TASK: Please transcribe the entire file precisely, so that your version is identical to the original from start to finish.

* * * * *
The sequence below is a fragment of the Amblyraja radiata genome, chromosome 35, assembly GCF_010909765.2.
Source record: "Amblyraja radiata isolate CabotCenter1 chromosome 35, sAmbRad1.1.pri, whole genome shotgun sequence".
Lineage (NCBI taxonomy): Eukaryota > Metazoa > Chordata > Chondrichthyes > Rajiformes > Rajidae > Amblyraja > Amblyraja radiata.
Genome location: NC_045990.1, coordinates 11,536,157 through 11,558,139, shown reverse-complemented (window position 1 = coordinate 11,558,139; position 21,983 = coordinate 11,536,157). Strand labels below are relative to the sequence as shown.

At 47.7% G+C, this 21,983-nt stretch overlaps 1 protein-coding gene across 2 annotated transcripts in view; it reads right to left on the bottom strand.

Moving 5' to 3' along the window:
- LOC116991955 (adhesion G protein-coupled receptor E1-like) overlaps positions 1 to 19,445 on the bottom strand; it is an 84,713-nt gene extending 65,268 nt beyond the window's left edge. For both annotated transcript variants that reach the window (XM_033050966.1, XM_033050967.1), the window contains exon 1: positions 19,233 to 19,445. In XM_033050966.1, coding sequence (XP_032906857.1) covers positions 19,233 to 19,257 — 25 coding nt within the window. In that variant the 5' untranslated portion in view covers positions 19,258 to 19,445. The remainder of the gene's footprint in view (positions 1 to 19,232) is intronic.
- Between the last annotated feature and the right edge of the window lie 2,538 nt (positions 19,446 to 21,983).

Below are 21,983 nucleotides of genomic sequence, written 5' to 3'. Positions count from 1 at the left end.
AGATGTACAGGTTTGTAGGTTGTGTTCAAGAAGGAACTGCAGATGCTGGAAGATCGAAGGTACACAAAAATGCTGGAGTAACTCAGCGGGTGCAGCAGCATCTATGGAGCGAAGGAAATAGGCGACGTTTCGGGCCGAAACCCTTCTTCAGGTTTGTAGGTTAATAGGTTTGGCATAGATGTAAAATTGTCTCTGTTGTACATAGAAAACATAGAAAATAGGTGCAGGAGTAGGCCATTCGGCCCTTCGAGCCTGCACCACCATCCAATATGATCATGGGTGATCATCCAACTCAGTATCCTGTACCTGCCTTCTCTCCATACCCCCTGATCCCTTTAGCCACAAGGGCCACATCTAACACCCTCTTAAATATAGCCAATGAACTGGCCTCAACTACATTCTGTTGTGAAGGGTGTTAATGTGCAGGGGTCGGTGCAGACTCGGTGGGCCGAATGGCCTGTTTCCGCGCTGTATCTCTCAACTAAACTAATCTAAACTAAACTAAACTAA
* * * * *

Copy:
The sequence below is a fragment of the Amblyraja radiata genome, chromosome 35, assembly GCF_010909765.2.
Source record: "Amblyraja radiata isolate CabotCenter1 chromosome 35, sAmbRad1.1.pri, whole genome shotgun sequence".
Lineage (NCBI taxonomy): Eukaryota > Metazoa > Chordata > Chondrichthyes > Rajiformes > Rajidae > Amblyraja > Amblyraja radiata.
Genome location: NC_045990.1, coordinates 11,536,157 through 11,558,139, shown reverse-complemented (window position 1 = coordinate 11,558,139; position 21,983 = coordinate 11,536,157). Strand labels below are relative to the sequence as shown.

At 47.7% G+C, this 21,983-nt stretch overlaps 1 protein-coding gene across 2 annotated transcripts in view; it reads right to left on the bottom strand.

Moving 5' to 3' along the window:
- LOC116991955 (adhesion G protein-coupled receptor E1-like) overlaps positions 1 to 19,445 on the bottom strand; it is an 84,713-nt gene extending 65,268 nt beyond the window's left edge. For both annotated transcript variants that reach the window (XM_033050966.1, XM_033050967.1), the window contains exon 1: positions 19,233 to 19,445. In XM_033050966.1, coding sequence (XP_032906857.1) covers positions 19,233 to 19,257 — 25 coding nt within the window. In that variant the 5' untranslated portion in view covers positions 19,258 to 19,445. The remainder of the gene's footprint in view (positions 1 to 19,232) is intronic.
- Between the last annotated feature and the right edge of the window lie 2,538 nt (positions 19,446 to 21,983).

Below are 21,983 nucleotides of genomic sequence, written 5' to 3'. Positions count from 1 at the left end.
AGATGTACAGGTTTGTAGGTTGTGTTCAAGAAGGAACTGCAGATGCTGGAAGATCGAAGGTACACAAAAATGCTGGAGTAACTCAGCGGGTGCAGCAGCATCTATGGAGCGAAGGAAATAGGCGACGTTTCGGGCCGAAACCCTTCTTCAGGTTTGTAGGTTAATAGGTTTGGCATAGATGTAAAATTGTCTCTGTTGTACATAGAAAACATAGAAAATAGGTGCAGGAGTAGGCCATTCGGCCCTTCGAGCCTGCACCACCATCCAATATGATCATGGGTGATCATCCAACTCAGTATCCTGTACCTGCCTTCTCTCCATACCCCCTGATCCCTTTAGCCACAAGGGCCACATCTAACACCCTCTTAAATATAGCCAATGAACTGGCCTCAACTACATTCTGTTGTGAAGGGTGTTAATGTGCAGGGGTCGGTGCAGACTCGGTGGGCCGAATGGCCTGTTTCCGCGCTGTATCTCTCAACTAAACTAATCTAAACTAAACTAAACTAA